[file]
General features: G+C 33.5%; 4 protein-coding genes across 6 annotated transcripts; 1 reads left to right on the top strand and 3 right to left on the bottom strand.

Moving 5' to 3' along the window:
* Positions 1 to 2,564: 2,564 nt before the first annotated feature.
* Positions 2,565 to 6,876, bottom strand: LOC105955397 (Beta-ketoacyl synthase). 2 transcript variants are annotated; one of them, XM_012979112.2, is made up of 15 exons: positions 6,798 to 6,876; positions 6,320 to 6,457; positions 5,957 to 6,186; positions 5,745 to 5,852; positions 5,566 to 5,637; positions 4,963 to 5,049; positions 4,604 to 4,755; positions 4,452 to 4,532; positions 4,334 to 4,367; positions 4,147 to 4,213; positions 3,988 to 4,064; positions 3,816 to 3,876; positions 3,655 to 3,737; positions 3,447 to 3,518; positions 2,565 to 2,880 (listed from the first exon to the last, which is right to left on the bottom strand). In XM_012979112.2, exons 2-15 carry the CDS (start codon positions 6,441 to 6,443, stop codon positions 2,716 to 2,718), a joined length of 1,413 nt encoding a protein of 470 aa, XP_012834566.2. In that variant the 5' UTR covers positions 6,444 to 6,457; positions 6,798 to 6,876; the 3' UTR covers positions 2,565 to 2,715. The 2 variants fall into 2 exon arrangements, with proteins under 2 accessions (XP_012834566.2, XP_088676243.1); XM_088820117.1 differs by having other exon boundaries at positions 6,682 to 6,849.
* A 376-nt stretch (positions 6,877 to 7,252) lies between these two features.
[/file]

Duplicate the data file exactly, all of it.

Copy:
General features: G+C 33.5%; 4 protein-coding genes across 6 annotated transcripts; 1 reads left to right on the top strand and 3 right to left on the bottom strand.

Moving 5' to 3' along the window:
* Positions 1 to 2,564: 2,564 nt before the first annotated feature.
* Positions 2,565 to 6,876, bottom strand: LOC105955397 (Beta-ketoacyl synthase). 2 transcript variants are annotated; one of them, XM_012979112.2, is made up of 15 exons: positions 6,798 to 6,876; positions 6,320 to 6,457; positions 5,957 to 6,186; positions 5,745 to 5,852; positions 5,566 to 5,637; positions 4,963 to 5,049; positions 4,604 to 4,755; positions 4,452 to 4,532; positions 4,334 to 4,367; positions 4,147 to 4,213; positions 3,988 to 4,064; positions 3,816 to 3,876; positions 3,655 to 3,737; positions 3,447 to 3,518; positions 2,565 to 2,880 (listed from the first exon to the last, which is right to left on the bottom strand). In XM_012979112.2, exons 2-15 carry the CDS (start codon positions 6,441 to 6,443, stop codon positions 2,716 to 2,718), a joined length of 1,413 nt encoding a protein of 470 aa, XP_012834566.2. In that variant the 5' UTR covers positions 6,444 to 6,457; positions 6,798 to 6,876; the 3' UTR covers positions 2,565 to 2,715. The 2 variants fall into 2 exon arrangements, with proteins under 2 accessions (XP_012834566.2, XP_088676243.1); XM_088820117.1 differs by having other exon boundaries at positions 6,682 to 6,849.
* A 376-nt stretch (positions 6,877 to 7,252) lies between these two features.